This post is by Jeff Carter from Points and Figures
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A lot of the time we point to deals getting screwed up and Harvard Business School writes a case about some entrepreneur somewhere that made the wrong decision or didn’t execute and blame for failure gets delivered upon them.
Often times, this is the case. But, not always.
Sometimes a VC firm will totally screw up a deal because they don’t have the company’s best interest at heart. They are only concerned with themselves. One of the things we have been very cognizant of as we build out our fund is to be very transparent with entrepreneurs. In some cases, they don’t like the transparency. It chafes on them. But, while we might be incorrect it’s the way we see it.
I have always been transparent. It comes from my time on the floor and the time I spent at USAFA. I probably share too much. It can be used you and it has been used against me. I do this because I like it. I don’t do it because I have to. I could hang it up and walk away now. When you run into schmucks on the investing side, it sure makes you scratch your head.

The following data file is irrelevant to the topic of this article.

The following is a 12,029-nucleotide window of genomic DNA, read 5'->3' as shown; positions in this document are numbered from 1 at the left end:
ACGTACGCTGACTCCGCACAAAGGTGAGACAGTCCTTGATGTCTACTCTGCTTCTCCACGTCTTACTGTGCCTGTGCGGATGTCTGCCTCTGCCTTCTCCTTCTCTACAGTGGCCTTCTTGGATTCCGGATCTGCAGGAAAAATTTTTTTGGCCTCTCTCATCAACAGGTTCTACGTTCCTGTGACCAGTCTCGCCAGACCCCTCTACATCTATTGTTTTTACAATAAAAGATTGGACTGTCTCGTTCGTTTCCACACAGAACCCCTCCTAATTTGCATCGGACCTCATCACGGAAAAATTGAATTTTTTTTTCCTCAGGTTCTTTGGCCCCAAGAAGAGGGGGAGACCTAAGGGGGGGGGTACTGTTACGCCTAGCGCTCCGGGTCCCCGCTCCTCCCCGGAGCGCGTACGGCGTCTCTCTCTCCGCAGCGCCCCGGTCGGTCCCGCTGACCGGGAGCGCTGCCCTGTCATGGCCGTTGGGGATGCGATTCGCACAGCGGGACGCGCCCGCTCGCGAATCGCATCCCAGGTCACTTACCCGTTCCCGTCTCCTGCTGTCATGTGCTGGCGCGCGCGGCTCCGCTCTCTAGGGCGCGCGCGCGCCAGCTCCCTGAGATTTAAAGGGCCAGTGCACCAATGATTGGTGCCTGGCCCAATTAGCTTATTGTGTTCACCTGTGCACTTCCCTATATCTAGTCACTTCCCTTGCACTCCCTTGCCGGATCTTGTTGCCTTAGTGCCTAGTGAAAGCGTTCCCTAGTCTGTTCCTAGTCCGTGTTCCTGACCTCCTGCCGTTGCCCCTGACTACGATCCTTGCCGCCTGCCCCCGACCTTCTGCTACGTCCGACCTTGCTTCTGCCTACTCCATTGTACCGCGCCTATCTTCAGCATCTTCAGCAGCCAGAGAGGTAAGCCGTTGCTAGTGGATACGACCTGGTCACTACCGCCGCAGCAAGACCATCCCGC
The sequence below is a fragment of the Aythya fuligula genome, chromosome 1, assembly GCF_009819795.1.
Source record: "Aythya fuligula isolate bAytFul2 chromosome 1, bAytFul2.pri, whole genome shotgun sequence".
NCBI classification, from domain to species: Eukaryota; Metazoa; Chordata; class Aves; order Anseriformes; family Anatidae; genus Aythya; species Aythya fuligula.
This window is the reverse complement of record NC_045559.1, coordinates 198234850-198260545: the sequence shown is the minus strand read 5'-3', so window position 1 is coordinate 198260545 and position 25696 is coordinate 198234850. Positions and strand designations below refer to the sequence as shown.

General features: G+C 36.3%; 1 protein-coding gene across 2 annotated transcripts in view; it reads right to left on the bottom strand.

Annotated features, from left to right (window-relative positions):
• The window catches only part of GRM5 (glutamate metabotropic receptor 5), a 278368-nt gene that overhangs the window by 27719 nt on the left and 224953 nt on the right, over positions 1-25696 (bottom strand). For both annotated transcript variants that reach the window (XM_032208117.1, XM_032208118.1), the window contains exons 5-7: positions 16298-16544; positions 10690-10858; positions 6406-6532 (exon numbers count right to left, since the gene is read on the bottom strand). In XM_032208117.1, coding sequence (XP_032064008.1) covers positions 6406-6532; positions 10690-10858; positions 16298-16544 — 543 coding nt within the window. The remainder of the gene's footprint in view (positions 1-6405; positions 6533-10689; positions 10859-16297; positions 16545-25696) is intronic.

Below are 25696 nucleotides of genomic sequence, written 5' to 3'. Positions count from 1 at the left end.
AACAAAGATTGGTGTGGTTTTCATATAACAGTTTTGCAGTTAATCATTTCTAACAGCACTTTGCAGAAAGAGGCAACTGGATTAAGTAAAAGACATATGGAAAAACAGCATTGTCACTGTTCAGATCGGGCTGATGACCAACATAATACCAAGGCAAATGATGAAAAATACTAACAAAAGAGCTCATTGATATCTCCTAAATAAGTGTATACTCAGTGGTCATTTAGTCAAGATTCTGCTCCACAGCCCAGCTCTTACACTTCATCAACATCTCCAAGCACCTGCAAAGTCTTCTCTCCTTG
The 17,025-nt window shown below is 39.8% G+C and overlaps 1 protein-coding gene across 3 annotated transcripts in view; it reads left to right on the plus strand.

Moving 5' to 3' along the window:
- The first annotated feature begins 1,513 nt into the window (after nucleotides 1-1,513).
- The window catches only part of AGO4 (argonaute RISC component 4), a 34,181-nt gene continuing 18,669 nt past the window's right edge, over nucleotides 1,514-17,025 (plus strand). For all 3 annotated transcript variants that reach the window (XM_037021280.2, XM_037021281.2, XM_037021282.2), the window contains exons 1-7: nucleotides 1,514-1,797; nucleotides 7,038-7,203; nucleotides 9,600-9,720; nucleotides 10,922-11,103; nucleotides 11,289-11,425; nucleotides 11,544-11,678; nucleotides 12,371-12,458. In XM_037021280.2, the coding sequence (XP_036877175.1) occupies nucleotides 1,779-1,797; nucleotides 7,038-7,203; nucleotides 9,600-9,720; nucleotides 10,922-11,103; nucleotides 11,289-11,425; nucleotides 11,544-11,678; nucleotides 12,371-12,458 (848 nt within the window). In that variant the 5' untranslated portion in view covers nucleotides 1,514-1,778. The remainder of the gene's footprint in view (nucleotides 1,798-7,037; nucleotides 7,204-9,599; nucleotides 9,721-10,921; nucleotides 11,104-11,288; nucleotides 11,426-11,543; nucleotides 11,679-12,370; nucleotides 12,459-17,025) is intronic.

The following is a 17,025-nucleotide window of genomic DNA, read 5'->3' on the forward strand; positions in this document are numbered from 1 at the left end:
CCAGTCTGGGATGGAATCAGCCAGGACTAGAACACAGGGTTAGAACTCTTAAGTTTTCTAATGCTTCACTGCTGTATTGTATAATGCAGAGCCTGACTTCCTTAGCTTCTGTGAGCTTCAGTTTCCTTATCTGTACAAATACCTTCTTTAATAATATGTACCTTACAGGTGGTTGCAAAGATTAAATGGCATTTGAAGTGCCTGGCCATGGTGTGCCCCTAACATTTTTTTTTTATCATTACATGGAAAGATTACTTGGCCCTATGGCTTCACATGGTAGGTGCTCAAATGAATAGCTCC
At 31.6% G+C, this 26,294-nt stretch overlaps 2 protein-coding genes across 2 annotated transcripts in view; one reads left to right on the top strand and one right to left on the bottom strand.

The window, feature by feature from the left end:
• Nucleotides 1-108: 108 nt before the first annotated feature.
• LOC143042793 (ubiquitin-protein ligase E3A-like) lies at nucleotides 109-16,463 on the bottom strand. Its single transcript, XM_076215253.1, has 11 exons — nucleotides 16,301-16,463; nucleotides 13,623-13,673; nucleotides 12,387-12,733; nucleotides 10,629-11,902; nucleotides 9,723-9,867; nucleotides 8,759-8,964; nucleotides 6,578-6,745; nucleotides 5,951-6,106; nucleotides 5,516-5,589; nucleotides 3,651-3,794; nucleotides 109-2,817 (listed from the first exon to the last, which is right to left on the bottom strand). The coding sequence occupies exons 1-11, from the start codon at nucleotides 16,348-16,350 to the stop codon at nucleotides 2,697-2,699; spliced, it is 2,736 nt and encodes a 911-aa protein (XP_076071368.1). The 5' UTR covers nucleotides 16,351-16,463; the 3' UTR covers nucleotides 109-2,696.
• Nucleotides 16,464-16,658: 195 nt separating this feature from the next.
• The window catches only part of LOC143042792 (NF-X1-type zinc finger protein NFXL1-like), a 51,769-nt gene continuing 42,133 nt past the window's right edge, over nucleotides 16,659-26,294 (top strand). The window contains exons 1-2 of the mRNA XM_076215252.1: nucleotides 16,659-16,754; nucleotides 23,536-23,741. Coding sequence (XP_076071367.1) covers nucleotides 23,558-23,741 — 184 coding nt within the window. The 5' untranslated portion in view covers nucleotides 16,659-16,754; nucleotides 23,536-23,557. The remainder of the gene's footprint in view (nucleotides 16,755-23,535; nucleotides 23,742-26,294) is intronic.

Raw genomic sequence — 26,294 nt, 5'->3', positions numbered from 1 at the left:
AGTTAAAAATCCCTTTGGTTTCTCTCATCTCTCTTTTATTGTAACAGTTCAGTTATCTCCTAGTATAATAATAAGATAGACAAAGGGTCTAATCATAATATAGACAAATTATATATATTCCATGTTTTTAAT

There are VC’s out there to follow and pursue to have on your cap table. Jason Mendelson and Brad Feld are two. They have impeccable ethics. They wrote a book Venture Deals and I encourage every entrepreneur to read it. Questions you might ask will force VCs to be transparent. It might help you separate the wheat from the chaff and build the relationship you want with a VC. It’s important that you do as much diligence on the VC as they do on you.
When VC’s don’t have an entrepreneur or company’s best interest at heart, they will make decisions that totally screw up a deal. In the process they screw other investors, but more importantly the employees and the families of the employees of that company. Often, they get a charge out of it. When they enter a deal, they are not looking out in the best interest of anyone and when they read the legalese their only focus is on how they can use it to give themselves an edge. There are VC’s that I will not send deals to, co-invest with, because they screw up deals. They do a good job of masquerading until the truth comes out. You’d be better of having Dracula as an investor.
When we were on the trading floor, we used to run people like that out on a rail. Much harder to do in VC.